Almost five children die every day as a result of child abuse. More than three out of four are under the age of 4. It is estimated that between 60-85% of child fatalities due to maltreatment are not recorded as such on death certificates.

What is the Damage?

Child abuse leaves more than just bruises. Long after children have recovered from the physical results of a beating, abused children suffer from emotional and psychological trauma that can last the rest of their lives.

Adults who experienced child abuse in their youth are more likely to abuse drugs and alcohol, commit violent crimes, form unhealthy relationships, and even abuse their own children.

What is the Link Between Child Abuse and Future Criminal Behavior?

Fourteen percent of all men in prison in the USA were abused as children. Thirty-six percent of all women in prison were abused as children.

Children who experience child abuse and neglect are 59% more likely to be arrested as a juvenile, 28% more likely to be arrested as an adult, and 30% more likely to commit violent crime.

Why Do Some People Abuse Children?

It is difficult to imagine that any person would intentionally inflict harm on a child. Many times, physical abuse is a result of excessive discipline or physical punishment that is inappropriate for the child's age. The parent may simply be unaware of the magnitude of force with which he or she strikes a child. Most parents want to be good parents but sometimes lose control and are unable to cope.

Factors which contribute to child abuse include the immaturity of parents, lack of parenting skills, unrealistic expectations about children's behavior and capabilities, a parent's own negative childhood experience, social isolation, frequent family crises and drug or alcohol problems. Child abuse is a symptom that parents are having difficulty coping with their situation.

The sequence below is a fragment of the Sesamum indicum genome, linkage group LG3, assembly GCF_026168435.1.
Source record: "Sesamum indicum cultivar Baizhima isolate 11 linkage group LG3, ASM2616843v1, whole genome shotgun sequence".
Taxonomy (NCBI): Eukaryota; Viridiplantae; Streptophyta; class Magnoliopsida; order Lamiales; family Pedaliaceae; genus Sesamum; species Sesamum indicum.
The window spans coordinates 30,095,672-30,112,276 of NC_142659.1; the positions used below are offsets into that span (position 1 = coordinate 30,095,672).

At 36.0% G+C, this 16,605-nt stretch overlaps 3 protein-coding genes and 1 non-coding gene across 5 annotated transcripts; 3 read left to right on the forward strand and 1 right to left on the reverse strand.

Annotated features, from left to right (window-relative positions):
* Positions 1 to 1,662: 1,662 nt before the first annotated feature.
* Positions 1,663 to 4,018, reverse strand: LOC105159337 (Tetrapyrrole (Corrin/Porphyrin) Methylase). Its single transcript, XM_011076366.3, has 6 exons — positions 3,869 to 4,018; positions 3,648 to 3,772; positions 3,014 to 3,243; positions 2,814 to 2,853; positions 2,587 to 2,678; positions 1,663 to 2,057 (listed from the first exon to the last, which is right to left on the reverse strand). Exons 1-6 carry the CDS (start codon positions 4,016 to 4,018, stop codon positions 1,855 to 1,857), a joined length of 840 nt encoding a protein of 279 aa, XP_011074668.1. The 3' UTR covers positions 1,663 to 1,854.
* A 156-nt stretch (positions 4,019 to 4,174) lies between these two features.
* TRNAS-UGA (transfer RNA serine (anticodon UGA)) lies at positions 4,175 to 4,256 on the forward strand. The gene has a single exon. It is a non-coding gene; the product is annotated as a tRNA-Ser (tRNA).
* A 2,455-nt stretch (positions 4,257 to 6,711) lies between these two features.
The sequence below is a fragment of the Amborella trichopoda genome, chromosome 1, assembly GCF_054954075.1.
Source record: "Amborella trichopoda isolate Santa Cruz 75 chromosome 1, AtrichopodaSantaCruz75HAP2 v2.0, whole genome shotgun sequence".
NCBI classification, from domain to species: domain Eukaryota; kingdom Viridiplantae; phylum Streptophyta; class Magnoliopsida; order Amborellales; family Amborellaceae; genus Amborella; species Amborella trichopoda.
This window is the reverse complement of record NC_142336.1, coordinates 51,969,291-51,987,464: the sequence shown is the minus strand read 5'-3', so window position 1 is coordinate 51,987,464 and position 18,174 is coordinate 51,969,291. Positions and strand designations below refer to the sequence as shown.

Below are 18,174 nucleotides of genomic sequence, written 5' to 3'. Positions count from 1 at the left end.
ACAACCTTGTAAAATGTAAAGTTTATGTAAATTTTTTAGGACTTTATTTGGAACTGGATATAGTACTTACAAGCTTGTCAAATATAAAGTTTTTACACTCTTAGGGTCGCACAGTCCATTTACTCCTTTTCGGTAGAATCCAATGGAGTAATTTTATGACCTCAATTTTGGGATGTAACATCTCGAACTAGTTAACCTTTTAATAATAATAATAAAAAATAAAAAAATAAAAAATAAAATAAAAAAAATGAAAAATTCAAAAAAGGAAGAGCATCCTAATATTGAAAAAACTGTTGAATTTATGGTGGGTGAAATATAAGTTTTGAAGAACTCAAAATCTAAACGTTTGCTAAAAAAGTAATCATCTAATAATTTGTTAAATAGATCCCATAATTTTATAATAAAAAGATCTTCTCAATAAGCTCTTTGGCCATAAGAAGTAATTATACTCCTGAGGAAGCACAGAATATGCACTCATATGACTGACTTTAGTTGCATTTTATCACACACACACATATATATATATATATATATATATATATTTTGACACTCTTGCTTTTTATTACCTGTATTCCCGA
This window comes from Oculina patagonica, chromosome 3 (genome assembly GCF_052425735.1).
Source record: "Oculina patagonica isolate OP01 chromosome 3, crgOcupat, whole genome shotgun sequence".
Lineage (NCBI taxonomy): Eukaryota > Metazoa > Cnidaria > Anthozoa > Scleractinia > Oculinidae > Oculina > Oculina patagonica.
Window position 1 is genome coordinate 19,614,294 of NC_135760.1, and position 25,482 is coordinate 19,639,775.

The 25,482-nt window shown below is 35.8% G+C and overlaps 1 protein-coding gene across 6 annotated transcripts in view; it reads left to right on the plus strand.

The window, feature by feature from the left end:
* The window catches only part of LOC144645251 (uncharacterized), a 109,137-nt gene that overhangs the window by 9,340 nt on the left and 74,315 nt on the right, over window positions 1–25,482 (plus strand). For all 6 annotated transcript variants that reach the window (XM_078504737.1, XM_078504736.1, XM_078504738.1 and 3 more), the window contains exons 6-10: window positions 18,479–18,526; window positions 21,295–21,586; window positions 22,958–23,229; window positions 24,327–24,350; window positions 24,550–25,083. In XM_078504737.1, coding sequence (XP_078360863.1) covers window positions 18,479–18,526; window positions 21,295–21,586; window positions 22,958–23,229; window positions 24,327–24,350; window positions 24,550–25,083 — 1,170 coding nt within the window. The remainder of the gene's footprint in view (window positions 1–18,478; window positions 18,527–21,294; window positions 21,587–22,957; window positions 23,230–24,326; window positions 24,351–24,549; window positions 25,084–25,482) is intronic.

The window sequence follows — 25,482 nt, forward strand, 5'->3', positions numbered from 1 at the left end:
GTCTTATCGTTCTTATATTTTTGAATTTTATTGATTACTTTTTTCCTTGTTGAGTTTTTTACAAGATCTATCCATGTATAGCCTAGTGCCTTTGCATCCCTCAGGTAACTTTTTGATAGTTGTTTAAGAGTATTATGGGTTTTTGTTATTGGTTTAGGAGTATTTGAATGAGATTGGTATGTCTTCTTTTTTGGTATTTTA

Ninety percent of child sexual abuse victims know the perpetrator in some way; 68% are abused by family members. Child abuse occurs at every socio-economic level, across ethnic and cultural lines, within all religions and at all levels of education.

Is Alcohol or Drug Abuse Linked to Child Maltreatment?

A 1999 study by the National Center on Addiction and Substance Abuse found that children of substance-abusing parents were almost three times likelier to be abused and more than four times likelier to be neglected than children of parents who are not substance abusers.

Other studies suggest than an estimated 50% to 80% of all child abuse cases substantiated by Child Protective Service involve some degree of substance abuse by the child's parents.

Children who have been sexually abused are 2.5 times more likely to develop alcohol abuse. Children who have been sexually abused are 3.8 times more likely to develop drug addictions. Nearly two-thirds of the people in treatment for drug abuse reported being abused as children.

What Are the Most Common Forms of Child Maltreatment?

Neglect is the most common form of child maltreatment. Child Protective Service (CPS) investigations determined that 54% of victims in 1997 suffered neglect; 24%, physical abuse; 13%, sexual abuse; 6% emotional maltreatment, and 2%, medical neglect. Many children suffer more than one type of maltreatment.

What is the Annual Cost of Child Abuse and Neglect in the U.S.?